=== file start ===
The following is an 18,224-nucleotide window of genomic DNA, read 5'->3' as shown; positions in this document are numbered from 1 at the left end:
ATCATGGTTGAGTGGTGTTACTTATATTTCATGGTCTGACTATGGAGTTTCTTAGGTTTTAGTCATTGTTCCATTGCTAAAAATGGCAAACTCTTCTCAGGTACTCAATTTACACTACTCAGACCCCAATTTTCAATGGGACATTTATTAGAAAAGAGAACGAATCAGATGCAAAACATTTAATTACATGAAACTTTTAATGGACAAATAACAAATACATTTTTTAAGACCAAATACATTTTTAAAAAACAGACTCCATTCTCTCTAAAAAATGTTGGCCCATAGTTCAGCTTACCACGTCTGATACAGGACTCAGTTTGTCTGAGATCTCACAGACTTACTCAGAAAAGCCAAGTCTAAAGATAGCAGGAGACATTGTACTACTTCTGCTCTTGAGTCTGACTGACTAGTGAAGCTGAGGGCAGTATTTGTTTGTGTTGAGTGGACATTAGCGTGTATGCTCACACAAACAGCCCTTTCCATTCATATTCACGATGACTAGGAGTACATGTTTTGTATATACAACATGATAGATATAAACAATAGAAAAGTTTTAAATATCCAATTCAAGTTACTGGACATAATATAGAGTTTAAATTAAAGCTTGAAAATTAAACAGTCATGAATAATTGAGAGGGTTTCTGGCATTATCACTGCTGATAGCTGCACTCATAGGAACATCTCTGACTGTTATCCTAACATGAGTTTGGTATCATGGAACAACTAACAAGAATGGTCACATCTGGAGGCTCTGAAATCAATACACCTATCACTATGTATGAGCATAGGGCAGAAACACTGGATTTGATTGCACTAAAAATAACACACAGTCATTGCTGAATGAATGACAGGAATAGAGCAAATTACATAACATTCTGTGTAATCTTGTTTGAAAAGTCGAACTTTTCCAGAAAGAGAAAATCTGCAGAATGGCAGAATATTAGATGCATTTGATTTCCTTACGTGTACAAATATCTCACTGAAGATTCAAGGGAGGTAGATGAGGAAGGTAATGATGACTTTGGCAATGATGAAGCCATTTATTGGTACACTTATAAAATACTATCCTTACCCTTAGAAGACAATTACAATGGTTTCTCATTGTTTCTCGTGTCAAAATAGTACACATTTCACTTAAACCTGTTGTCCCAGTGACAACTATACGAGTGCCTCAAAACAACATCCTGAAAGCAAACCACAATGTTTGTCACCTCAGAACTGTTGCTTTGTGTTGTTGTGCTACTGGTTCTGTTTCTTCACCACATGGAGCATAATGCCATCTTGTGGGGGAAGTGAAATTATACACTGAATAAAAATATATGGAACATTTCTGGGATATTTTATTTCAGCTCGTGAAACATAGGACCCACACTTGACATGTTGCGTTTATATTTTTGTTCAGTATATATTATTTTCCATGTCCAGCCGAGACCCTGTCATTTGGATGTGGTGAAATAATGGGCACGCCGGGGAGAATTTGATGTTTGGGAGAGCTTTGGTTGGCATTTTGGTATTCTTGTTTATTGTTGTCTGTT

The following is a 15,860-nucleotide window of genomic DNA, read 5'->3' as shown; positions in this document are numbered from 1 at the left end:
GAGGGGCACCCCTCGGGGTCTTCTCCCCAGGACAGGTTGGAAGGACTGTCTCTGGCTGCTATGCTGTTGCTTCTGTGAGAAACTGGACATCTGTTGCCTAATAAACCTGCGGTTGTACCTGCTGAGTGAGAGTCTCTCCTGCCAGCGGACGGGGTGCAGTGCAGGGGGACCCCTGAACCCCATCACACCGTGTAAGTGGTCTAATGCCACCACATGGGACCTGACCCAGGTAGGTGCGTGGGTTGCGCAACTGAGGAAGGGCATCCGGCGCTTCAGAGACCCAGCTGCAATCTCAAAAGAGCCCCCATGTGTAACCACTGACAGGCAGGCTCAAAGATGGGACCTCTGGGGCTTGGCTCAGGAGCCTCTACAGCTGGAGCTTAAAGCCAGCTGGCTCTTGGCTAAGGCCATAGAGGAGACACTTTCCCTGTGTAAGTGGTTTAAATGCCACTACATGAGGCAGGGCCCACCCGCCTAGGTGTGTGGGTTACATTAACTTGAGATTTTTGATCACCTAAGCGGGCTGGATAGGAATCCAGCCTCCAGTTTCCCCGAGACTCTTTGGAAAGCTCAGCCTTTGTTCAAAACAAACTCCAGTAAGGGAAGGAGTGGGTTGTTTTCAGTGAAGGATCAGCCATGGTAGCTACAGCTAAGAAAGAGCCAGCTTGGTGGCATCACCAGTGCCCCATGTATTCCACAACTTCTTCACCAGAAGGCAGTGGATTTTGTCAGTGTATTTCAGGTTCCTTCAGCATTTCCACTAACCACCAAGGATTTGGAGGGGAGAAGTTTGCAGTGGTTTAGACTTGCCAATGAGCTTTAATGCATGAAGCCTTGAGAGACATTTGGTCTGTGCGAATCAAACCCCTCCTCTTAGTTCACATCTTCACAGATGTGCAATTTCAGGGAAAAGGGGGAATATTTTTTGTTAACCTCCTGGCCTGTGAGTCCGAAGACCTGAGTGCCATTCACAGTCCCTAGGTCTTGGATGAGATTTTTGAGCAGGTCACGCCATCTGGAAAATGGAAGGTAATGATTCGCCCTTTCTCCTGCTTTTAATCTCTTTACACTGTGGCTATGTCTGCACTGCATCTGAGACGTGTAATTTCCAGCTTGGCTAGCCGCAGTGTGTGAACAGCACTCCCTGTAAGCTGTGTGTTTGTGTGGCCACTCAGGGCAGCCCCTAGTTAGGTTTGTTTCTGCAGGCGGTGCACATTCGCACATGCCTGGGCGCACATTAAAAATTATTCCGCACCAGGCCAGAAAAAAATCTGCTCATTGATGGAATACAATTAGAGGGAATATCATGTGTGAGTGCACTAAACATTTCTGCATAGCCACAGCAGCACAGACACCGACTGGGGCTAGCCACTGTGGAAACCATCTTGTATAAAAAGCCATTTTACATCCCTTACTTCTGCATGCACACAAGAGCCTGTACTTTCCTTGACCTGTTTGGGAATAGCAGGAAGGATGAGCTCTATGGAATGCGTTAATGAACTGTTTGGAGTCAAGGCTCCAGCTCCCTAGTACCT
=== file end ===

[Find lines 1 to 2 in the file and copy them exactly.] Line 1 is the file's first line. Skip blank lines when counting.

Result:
The following is an 18,224-nucleotide window of genomic DNA, read 5'->3' as shown; positions in this document are numbered from 1 at the left end:
ATCATGGTTGAGTGGTGTTACTTATATTTCATGGTCTGACTATGGAGTTTCTTAGGTTTTAGTCATTGTTCCATTGCTAAAAATGGCAAACTCTTCTCAGGTACTCAATTTACACTACTCAGACCCCAATTTTCAATGGGACATTTATTAGAAAAGAGAACGAATCAGATGCAAAACATTTAATTACATGAAACTTTTAATGGACAAATAACAAATACATTTTTTAAGACCAAATACATTTTTAAAAAACAGACTCCATTCTCTCTAAAAAATGTTGGCCCATAGTTCAGCTTACCACGTCTGATACAGGACTCAGTTTGTCTGAGATCTCACAGACTTACTCAGAAAAGCCAAGTCTAAAGATAGCAGGAGACATTGTACTACTTCTGCTCTTGAGTCTGACTGACTAGTGAAGCTGAGGGCAGTATTTGTTTGTGTTGAGTGGACATTAGCGTGTATGCTCACACAAACAGCCCTTTCCATTCATATTCACGATGACTAGGAGTACATGTTTTGTATATACAACATGATAGATATAAACAATAGAAAAGTTTTAAATATCCAATTCAAGTTACTGGACATAATATAGAGTTTAAATTAAAGCTTGAAAATTAAACAGTCATGAATAATTGAGAGGGTTTCTGGCATTATCACTGCTGATAGCTGCACTCATAGGAACATCTCTGACTGTTATCCTAACATGAGTTTGGTATCATGGAACAACTAACAAGAATGGTCACATCTGGAGGCTCTGAAATCAATACACCTATCACTATGTATGAGCATAGGGCAGAAACACTGGATTTGATTGCACTAAAAATAACACACAGTCATTGCTGAATGAATGACAGGAATAGAGCAAATTACATAACATTCTGTGTAATCTTGTTTGAAAAGTCGAACTTTTCCAGAAAGAGAAAATCTGCAGAATGGCAGAATATTAGATGCATTTGATTTCCTTACGTGTACAAATATCTCACTGAAGATTCAAGGGAGGTAGATGAGGAAGGTAATGATGACTTTGGCAATGATGAAGCCATTTATTGGTACACTTATAAAATACTATCCTTACCCTTAGAAGACAATTACAATGGTTTCTCATTGTTTCTCGTGTCAAAATAGTACACATTTCACTTAAACCTGTTGTCCCAGTGACAACTATACGAGTGCCTCAAAACAACATCCTGAAAGCAAACCACAATGTTTGTCACCTCAGAACTGTTGCTTTGTGTTGTTGTGCTACTGGTTCTGTTTCTTCACCACATGGAGCATAATGCCATCTTGTGGGGGAAGTGAAATTATACACTGAATAAAAATATATGGAACATTTCTGGGATATTTTATTTCAGCTCGTGAAACATAGGACCCACACTTGACATGTTGCGTTTATATTTTTGTTCAGTATATATTATTTTCCATGTCCAGCCGAGACCCTGTCATTTGGATGTGGTGAAATAATGGGCACGCCGGGGAGAATTTGATGTTTGGGAGAGCTTTGGTTGGCATTTTGGTATTCTTGTTTATTGTTGTCTGTT